“Focus only on the leaf, you will never see the tree. Focus only on the tree, you will never see the entire forest.”
Takehiko Inoue made himself a household name in his line of work with Slam Dunk. He would prove himself that he had more to share for us and his next working title would be Vagabond. Vagabond is yet another series that I found my brother reading, but rather this was one of the older series he found and started to read. This was around, my middle school years before he went off to college. This was the penultimate series he would read as far as I know, he hasn’t been reading anything that isn’t related to Berserk as of late.
Vagabond is the manga “adaptation” of the novel “Musashi” that focuses on the life of the legendary samurai, Miyamoto Musashi. I wouldn’t call his story an epic like the Geatish Hero Beowulf or the Babylonian warrior Gilgamesh because he was pretty real so I can’t really find a “suitable” character of relation. He’s a folk hero and I only have a few people (the one in my head being Korean) that would be comparable. But Korean folklore ain’t the most popular in the world compared to the Japanese and Chinese folklore (regrettably) anyways, I digress
“There is no light for those who do not know darkness.”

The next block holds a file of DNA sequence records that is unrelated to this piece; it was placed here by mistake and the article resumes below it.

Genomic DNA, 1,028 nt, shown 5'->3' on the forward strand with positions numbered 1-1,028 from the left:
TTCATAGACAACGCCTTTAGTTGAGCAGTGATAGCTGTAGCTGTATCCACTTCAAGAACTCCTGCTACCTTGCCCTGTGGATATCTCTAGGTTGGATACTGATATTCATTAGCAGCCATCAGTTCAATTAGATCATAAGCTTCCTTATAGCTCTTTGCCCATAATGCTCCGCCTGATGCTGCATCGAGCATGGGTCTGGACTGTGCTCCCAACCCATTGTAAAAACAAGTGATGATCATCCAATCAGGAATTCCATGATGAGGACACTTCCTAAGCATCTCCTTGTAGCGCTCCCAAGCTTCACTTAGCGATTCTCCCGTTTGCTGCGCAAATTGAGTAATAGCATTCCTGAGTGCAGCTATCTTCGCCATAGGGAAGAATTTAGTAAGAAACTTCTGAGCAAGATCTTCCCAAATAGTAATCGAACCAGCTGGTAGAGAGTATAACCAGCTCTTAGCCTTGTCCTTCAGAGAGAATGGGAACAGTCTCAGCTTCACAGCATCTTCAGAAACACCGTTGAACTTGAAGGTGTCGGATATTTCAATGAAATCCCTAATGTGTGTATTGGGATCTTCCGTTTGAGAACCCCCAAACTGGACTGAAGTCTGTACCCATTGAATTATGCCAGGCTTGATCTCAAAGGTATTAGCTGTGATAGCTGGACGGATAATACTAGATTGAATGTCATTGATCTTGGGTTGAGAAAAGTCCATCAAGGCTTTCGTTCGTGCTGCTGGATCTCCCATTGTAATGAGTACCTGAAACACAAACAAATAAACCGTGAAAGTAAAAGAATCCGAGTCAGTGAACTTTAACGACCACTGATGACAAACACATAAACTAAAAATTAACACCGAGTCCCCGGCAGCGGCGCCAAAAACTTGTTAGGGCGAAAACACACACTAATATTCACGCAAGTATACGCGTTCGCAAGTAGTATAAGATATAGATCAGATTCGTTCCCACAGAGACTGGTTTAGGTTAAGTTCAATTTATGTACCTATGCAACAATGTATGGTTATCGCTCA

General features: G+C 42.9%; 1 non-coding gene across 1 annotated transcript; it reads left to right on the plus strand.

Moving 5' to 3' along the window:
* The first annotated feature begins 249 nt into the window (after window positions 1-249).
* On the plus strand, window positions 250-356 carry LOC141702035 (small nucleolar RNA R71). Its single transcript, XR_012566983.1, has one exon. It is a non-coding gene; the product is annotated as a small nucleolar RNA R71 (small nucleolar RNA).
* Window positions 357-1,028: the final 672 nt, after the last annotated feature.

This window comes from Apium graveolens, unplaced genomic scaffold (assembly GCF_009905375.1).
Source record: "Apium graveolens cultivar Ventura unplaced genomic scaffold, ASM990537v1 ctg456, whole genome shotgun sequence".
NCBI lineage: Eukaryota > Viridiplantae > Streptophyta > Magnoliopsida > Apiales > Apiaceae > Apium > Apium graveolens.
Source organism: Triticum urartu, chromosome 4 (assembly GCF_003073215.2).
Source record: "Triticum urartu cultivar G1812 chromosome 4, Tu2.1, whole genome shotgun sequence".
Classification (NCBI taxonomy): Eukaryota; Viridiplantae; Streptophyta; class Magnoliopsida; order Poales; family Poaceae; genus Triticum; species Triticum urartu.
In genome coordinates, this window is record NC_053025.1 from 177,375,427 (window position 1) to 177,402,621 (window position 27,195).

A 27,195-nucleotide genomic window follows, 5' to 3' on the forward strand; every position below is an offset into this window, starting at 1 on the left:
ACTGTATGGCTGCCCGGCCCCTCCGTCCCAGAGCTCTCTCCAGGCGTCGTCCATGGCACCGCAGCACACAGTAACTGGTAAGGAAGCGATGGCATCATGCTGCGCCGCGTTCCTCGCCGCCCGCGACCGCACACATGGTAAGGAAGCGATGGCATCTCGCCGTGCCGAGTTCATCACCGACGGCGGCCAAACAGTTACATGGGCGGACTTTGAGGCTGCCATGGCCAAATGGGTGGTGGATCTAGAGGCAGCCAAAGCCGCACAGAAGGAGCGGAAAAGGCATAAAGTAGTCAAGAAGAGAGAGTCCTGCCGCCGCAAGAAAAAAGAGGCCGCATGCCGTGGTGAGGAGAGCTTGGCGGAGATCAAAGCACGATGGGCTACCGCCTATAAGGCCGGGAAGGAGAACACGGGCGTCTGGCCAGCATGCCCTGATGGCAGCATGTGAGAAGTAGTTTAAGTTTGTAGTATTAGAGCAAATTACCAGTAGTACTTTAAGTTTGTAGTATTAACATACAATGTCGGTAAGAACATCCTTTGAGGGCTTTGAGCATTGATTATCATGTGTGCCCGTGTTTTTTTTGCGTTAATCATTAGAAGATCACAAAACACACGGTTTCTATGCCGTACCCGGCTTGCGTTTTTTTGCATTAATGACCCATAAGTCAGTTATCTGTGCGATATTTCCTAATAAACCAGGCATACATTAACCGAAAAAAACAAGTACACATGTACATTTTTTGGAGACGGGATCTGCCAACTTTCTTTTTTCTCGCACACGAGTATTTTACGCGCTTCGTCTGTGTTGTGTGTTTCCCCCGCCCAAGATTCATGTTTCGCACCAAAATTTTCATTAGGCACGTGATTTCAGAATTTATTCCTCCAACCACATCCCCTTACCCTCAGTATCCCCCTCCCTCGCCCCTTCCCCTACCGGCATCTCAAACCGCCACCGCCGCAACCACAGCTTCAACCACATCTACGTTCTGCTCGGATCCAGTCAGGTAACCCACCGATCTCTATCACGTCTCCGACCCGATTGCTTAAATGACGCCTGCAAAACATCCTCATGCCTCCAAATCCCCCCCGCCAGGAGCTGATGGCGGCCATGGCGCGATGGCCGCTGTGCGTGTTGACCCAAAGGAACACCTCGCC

The series opens up with Honiden Matahachi, a survivor of a recent war sulks in his failure. He is joined by his friend Shimen Takezo, another survivor who comes to help him to get moving. They are found by hunters but Takezo easily kills all of them while Matahachi watches, in both fear and amazement. The two vow to make a name for themselves and become better people but they later faint in starvation. They are rescued by 2 female thieves that give them a place to stay. However, after some events concerning bloody fights, they decide to go back home. But not after a substantial battle between a bunch of gangs. Takezo charges in while Matahachi tries to regain some courage. However one of the thieves more or less seduces him and when Takezo comes back, he realizes that his best friend has now run off, what’s worse is that he has a fiance waiting for him back home as well. Takezo returns home alone but the government is after him and when the villagers learn this, Matahaci’s mother is furious that Takezo has returned home alone without her son with him. Takezo calms her down, she shows some restraint, but it was all a trap as officers storm into Takezo’s bathtime. Being the “demon” he is called so often, he easily murders the entire crew sent to kill him, he has no choice to flee but then he meets Takuhan, the witty monk. Takezo however gets caught up with more soldiers to kill. Eventually he is caught by Takuhan’s idea of using Otsu, Takezo’s childhood friend and Matahaci’s fiance. Takezo is hung up on a tree (around his body so it’s not a hanging) and for three days he is hung up. He is later cut down by a gang leader’s brother who he had murdered before. He frees him and he flees and Takuhan decides to give Takezo his last wish to chose where he shall die. However, Takezo is told by Takuhan that he is deemed worthy to live. This gets Takezo some meaning to live life as he was shunned, hated, and abandoned at birth. Takezo then dies, and the persona of Miyamoto Mushashi is born within him. His destiny. To become the strongest man in all of Japan.